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Thread: Atmos Sound System Recommendations ?

  1. #11
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    Thanks sir, found it even cheaper

    https://www.takealot.com/onkyo-ht-s7...B&gclsrc=aw.ds

  2. #12
    Gaming Wizard StarBound's Avatar
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    I think its safe to say you get what you pay for.

    I have an LG OLED so my TV supports HDR10, Dolby Vision, Hybrid Gamma Logs and Technicolour HDR. The Denon AVR passes through HDR10, DV and HGL. If you have a samsung TV you only have HDR10. In that case the onkyo would be ok.
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  3. #13
    Gaming Wizard KenMasters's Avatar
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    Quote Originally Posted by StarBound View Post
    I think its safe to say you get what you pay for.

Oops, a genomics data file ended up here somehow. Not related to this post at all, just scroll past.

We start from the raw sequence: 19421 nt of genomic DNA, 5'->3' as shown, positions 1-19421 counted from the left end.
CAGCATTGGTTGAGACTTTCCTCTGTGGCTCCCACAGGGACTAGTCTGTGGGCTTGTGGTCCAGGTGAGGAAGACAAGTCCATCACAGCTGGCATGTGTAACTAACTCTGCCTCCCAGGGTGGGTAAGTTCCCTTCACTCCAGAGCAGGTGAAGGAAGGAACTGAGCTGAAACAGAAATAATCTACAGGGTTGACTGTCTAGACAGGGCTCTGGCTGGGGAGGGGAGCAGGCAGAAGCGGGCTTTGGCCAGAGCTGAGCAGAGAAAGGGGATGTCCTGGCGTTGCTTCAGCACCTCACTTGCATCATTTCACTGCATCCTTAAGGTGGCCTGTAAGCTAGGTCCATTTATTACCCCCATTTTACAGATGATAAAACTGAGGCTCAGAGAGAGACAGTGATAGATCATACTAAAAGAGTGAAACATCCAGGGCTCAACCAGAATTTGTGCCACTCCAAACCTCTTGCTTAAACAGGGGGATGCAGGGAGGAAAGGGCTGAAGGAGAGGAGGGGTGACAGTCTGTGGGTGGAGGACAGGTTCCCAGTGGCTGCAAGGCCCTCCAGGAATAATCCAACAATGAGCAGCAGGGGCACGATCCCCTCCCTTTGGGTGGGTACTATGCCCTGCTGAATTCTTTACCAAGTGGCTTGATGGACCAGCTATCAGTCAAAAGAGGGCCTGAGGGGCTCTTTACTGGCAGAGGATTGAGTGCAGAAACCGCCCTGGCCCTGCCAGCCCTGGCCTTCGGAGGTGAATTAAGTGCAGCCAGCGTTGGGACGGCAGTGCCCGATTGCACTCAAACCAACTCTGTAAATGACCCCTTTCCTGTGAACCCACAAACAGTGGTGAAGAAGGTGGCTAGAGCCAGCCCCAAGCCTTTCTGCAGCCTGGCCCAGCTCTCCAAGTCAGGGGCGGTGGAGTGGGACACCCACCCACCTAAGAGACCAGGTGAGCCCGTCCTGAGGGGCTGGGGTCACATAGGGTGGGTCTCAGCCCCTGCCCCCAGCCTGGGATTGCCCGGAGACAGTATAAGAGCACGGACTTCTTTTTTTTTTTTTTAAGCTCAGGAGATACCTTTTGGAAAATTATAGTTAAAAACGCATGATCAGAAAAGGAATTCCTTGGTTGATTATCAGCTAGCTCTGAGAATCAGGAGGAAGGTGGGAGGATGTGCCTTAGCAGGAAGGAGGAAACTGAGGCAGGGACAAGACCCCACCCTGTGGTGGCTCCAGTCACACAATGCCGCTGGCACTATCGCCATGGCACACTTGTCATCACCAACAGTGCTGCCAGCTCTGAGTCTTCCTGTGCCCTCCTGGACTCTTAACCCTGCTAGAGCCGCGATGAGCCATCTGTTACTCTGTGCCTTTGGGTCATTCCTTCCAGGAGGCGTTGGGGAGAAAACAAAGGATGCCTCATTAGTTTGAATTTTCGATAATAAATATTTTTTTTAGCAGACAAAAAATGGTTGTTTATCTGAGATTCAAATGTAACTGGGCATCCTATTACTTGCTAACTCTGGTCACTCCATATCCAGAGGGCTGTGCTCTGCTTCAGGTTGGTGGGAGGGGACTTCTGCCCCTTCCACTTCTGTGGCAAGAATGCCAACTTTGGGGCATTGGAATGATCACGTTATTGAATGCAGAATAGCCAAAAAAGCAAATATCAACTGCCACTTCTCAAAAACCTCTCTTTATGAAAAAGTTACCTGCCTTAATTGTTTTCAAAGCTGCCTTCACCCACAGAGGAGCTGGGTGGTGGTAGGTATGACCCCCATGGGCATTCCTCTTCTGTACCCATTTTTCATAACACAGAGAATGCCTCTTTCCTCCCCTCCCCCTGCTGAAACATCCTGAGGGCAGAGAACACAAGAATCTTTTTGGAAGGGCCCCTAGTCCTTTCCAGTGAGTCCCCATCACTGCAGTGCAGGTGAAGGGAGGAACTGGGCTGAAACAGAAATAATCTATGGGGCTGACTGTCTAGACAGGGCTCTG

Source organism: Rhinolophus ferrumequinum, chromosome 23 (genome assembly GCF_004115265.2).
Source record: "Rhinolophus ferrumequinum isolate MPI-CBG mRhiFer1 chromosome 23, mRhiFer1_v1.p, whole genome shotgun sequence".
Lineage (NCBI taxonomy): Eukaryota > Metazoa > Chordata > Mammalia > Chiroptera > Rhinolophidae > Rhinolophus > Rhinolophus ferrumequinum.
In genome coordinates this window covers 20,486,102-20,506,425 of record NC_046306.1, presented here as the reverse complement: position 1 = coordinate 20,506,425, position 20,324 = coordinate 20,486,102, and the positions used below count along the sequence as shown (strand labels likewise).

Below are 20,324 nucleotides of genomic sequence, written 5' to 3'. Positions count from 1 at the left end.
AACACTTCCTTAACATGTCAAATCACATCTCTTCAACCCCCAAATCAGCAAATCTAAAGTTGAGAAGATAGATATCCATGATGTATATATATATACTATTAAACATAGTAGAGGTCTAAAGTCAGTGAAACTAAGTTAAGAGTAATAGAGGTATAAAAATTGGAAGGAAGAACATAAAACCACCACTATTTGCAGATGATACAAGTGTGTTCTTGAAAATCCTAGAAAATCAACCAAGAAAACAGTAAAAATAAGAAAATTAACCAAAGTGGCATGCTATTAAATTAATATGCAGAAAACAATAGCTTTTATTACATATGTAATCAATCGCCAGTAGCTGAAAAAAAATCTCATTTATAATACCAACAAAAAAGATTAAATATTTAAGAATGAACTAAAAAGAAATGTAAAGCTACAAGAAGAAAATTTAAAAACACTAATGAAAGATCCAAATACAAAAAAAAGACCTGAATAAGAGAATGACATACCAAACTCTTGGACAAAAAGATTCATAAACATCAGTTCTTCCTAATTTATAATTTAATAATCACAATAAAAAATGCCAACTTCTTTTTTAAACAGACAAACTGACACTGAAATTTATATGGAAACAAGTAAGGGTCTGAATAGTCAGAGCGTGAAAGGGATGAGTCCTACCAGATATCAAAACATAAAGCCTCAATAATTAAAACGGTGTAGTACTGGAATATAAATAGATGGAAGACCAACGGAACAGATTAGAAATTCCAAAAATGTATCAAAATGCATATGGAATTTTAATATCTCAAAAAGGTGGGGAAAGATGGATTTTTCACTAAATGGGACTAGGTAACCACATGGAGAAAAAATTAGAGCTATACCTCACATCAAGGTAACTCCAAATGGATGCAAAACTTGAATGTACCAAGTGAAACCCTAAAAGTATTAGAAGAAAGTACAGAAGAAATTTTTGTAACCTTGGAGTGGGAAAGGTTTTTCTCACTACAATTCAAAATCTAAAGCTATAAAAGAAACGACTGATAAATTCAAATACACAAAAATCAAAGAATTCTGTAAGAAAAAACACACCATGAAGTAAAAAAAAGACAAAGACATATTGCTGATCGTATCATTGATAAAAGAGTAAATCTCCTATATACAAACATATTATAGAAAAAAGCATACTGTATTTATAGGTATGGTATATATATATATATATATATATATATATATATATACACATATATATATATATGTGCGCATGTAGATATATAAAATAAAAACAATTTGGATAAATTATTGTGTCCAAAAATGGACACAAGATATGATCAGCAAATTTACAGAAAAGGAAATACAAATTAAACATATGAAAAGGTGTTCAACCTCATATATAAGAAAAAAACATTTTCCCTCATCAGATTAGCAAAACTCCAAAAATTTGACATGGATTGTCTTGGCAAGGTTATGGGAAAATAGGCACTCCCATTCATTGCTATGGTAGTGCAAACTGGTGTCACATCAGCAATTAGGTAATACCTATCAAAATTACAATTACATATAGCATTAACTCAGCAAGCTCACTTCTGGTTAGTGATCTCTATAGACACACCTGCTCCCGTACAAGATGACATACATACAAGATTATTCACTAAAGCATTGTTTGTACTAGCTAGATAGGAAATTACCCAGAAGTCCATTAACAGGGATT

I have an LG OLED so my TV supports HDR10, Dolby Vision, Hybrid Gamma Logs and Technicolour HDR. The Denon AVR passes through HDR10, DV and HGL. If you have a samsung TV you only have HDR10. In that case the onkyo would be ok.
    Hybrid Log Gamma - it's for broadcast TV, named such because it's a hybrid of the SDR and HDR EOTF.

    Technicolour isn't an HDR format, it's just a TV picture preset tuned by Technicolor.

    You're on point about not having to worry about DV though.

  4. #14
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    Quote Originally Posted by StarBound View Post
    I think its safe to say you get what you pay for.

    I have an LG OLED so my TV supports HDR10, Dolby Vision, Hybrid Gamma Logs and Technicolour HDR. The Denon AVR passes through HDR10, DV and HGL. If you have a samsung TV you only have HDR10. In that case the onkyo would be ok.
    OLED's rock... I have a LG SK8000 supports Dolby Vision and HDR awesome tv

  5. #15
    Addicted Member QuiXilver's Avatar
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    Quote Originally Posted by Metalman View Post
    Yeah thanks man my bad meant K950. Still deciding and doing some research so far the Samsung looks good although I only see prices for 20k or more
    If you do decide on the k950, there's a few issues with it. I thought I was lucky and didn't experience much of what a bunch of other people on Samsung's forum reported. But then after a while what I experienced once every few months happened pretty regularly.